WWED? – “What Would the Economist Do?”
Here’s where history meets current events.
- Adam Smith
- David Ricardo
- Thomas Malthus
- Charles Fourier
- Karl Marx
ready for that.
We’re at a key time in the world’s history in terms of the field of economics. You’ve been introduced to Smith and Marx, as well as a number of terms used in the field. I think that both the rest of this year and all of next year’s United States history will make more sense if we spend some time looking at these people and ideas. We’ll do that today.
Charts and graphs and other things, Oh my! (That’s a version of the “Lions, and tigers, and bears! Oh, my!” exchange from The Wizard of Oz… Just thought you might want to know.) I’ve got several sheets containing various styles and sorts of information. You’ll get one of them, and we’ll share what we’ve got…
Cartoons – Industrialization and Imperialism- In this assignment, you will produce two cartoons of your own in editorial/political cartoon style. One will be on industrialization (or a closely related issue) and one will be on imperialism (or a specific example). These will both be due on Monday, January 6th, but I will certainly take them earlier.
Here are the guidelines:
- My preference is for each cartoon to be in black/color ink on 8 1/2 x 11 sheet of paper.
- You may use multiple panels, but most cartoons of this style are usually a single panel.
- Text on the cartoon may be typed (cut and paste) or hand-written, but must be legible.
- Your ideas are more important than artistic excellence, but there should be evidence of appropriate effort.
- You will be evaluated on adherence to topic, effectiveness of “message”, creativity and execution.
- Today’s Best Cartoons – This is Daryl Cagle’s “Pro Cartoonist Homepage.” You can find loads of current examples here.
- Editorial Cartoons – These are from www.gocomics.com
Migration – 19th Century People on the Move- We’ll do a couple of quick activities here on the movements of people around the world in the 19th century.
Remember that you may have identified “push” and “pull” factors that affected migration patterns last year. We’ll use that idea again today. In addition, we’ll take a look at the different types of migration.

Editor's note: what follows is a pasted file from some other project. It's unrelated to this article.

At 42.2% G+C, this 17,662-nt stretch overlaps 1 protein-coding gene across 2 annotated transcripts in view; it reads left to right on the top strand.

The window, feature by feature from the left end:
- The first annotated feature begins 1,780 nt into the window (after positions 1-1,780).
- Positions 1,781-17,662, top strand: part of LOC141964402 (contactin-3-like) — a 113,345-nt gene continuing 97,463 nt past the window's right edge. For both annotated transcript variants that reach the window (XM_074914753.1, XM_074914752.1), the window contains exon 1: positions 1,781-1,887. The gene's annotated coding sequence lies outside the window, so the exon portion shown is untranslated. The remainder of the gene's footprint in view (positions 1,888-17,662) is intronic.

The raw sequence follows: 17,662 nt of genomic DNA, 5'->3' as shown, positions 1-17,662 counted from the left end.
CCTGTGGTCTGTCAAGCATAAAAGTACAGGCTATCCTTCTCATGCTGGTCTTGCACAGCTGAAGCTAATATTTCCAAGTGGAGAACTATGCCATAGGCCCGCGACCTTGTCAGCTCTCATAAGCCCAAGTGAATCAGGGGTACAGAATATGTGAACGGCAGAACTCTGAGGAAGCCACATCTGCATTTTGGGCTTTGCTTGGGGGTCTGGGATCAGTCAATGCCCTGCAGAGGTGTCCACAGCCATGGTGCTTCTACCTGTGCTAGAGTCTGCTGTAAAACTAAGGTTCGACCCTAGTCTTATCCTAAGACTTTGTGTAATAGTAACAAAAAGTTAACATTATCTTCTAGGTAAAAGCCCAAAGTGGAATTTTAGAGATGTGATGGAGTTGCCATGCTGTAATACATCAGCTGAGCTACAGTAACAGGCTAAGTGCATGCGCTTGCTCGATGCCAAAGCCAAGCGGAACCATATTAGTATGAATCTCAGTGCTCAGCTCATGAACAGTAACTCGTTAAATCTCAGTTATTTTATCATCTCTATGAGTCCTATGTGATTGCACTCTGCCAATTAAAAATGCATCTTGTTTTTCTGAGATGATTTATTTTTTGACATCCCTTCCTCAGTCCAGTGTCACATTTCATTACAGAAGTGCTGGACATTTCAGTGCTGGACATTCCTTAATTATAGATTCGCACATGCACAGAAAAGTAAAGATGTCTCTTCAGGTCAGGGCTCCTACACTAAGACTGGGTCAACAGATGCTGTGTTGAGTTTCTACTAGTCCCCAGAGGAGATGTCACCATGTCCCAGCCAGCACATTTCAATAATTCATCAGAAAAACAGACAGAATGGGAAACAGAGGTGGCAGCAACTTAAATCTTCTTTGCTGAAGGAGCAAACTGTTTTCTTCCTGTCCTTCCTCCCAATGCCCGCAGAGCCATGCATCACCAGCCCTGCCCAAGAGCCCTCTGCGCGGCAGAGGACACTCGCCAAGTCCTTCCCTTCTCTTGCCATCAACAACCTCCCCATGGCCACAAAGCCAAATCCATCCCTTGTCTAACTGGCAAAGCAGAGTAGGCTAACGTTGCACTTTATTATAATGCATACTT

“Economics for Sophomores” – I’m teaching Economics fourth quarter to some seniors, but we’ll try and give you a quick overview today. Think of this more as a “workshop” than a lecture. I’ll get you trying some graphing, etc.
If you have any of the take-home quizzes to turn in today, that’s great. If not, please make sure I get them tomorrow.
Industrial Revolution Discussion- I’ll have a handout for you with both our “roster” of characters and the specific questions with which we’ll begin our discussion. We’ll plan on at least fifteen minutes for each of the three “sections” of our overall conversation. We’ll take time for introductions at the start of each of the three panels.
- What do you think was the most important cause of the Industrial Revolution?
- Why England?
- Was industrialization inevitable? If so, why don’t we see it outside Europe at this time?
- Was increased population a cause or an effect of the Industrial Revolution? Explain.
- Would the world have been better off without the shift from an agrarian to an industrial outlook in much of the world?
- Which development was the most crucial to the Industrial Revolution?
- Which of the inventions of the Industrial Revolution most affects us today?
- Industrialization: Was it worth it? Why or why not?
- Was the effect of the Industrial Revolution the same on men and women?
- Which affected life the most: the French Revolution or the Industrial Revolution?
- How much of the suffering and difficulties of the Industrial Revolution could have been easily prevented?
- Was greed the primary cause of the revolution’s negative impacts?
- What, if anything, could reasonably have been done to improve the lives of
workers and citizens during the time of the Industrial Revolution?
- How did the Industrial Revolution change society?
- To what extent was “your” work a reaction to the Industrial Revolution?
- In your mind, was the Industrial Revolution positive or negative? Why?
- How could the negative effects of industrialization been minimized?
- What should be the relationship between the workers and the factory owners?
- Are their ethical and/or human rights issues at stake here in the Industrial Revolution?
- How and when should government intervene in the affairs of business?
- Did the Industrial Revolution cause an increase in global inequality? Why or why not?
- What are the most lasting impacts of the Industrial Revolution?
- Are we undergoing technological changes that will later be seen as a “revolution?”
HOMEWORK for next session – Thursday, December 5th
Please start your reading in Chapter 26 with Section 1, “Democratic Reform and Activism.” (pp. 747 – 750) The quiz will be true/false.